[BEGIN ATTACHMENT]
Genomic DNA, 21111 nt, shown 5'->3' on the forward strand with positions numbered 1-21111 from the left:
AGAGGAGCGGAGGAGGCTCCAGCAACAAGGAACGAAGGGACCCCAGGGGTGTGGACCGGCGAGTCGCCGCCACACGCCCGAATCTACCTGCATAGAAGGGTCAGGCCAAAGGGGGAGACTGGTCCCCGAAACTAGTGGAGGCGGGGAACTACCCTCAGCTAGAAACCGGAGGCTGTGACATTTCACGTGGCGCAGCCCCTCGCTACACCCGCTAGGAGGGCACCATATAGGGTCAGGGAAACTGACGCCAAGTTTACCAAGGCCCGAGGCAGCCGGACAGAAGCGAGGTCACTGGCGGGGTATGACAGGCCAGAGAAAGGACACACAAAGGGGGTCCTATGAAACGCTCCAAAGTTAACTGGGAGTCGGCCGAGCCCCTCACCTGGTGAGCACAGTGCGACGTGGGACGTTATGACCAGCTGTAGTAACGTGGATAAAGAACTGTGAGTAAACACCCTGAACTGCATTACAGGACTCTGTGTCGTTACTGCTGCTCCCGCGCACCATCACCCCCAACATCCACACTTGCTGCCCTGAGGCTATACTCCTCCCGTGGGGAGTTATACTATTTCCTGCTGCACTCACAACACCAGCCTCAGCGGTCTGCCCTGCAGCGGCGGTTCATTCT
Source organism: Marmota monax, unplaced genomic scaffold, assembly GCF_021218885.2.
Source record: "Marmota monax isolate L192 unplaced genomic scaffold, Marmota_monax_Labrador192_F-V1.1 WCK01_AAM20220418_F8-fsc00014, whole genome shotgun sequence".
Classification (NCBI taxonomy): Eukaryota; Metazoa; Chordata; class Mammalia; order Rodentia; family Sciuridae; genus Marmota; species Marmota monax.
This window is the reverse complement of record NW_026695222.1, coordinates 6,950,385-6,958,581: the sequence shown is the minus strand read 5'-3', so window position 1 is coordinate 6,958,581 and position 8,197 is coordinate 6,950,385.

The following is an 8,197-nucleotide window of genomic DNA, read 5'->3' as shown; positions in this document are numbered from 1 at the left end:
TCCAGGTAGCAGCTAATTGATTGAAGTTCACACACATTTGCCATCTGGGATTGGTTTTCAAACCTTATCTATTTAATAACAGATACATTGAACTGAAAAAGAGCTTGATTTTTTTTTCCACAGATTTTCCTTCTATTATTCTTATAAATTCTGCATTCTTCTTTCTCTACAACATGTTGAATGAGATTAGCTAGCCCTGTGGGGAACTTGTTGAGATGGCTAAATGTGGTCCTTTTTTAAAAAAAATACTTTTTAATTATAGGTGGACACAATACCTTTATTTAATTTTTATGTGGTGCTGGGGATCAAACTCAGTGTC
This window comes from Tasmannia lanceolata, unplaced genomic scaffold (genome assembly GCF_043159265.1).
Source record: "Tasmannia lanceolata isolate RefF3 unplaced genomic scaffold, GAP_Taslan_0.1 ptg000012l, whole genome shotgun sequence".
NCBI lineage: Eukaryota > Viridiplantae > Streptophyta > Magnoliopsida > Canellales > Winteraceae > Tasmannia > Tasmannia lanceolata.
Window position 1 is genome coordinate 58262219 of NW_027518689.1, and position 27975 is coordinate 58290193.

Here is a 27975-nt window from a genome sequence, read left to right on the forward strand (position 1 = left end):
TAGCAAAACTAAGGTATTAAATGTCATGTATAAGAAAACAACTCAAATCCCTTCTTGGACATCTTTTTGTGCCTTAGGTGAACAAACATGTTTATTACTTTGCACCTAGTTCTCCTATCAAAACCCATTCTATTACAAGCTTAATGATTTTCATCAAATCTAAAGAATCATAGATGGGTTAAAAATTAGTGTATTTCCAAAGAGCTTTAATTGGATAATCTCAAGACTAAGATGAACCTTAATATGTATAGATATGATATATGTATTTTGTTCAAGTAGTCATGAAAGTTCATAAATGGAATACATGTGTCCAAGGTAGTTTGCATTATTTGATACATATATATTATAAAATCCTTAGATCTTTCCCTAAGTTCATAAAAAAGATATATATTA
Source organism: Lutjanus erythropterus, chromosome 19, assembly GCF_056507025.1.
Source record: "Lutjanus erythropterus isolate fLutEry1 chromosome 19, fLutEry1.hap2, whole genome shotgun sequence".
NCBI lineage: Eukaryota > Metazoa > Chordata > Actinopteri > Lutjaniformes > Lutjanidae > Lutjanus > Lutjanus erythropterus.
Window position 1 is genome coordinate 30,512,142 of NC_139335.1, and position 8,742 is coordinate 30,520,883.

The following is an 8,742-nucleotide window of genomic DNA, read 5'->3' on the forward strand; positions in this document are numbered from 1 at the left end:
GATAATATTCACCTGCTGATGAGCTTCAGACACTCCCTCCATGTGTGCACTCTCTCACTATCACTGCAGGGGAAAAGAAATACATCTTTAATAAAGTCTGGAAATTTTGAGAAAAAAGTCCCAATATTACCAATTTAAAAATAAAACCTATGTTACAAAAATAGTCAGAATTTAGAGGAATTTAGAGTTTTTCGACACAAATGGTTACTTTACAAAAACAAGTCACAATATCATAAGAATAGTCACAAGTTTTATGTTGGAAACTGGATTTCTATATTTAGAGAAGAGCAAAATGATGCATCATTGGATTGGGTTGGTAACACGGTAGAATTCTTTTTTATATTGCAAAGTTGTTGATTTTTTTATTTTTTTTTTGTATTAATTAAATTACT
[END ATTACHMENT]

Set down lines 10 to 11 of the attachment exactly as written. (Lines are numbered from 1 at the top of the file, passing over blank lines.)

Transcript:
Source record: "Tasmannia lanceolata isolate RefF3 unplaced genomic scaffold, GAP_Taslan_0.1 ptg000012l, whole genome shotgun sequence".
NCBI lineage: Eukaryota > Viridiplantae > Streptophyta > Magnoliopsida > Canellales > Winteraceae > Tasmannia > Tasmannia lanceolata.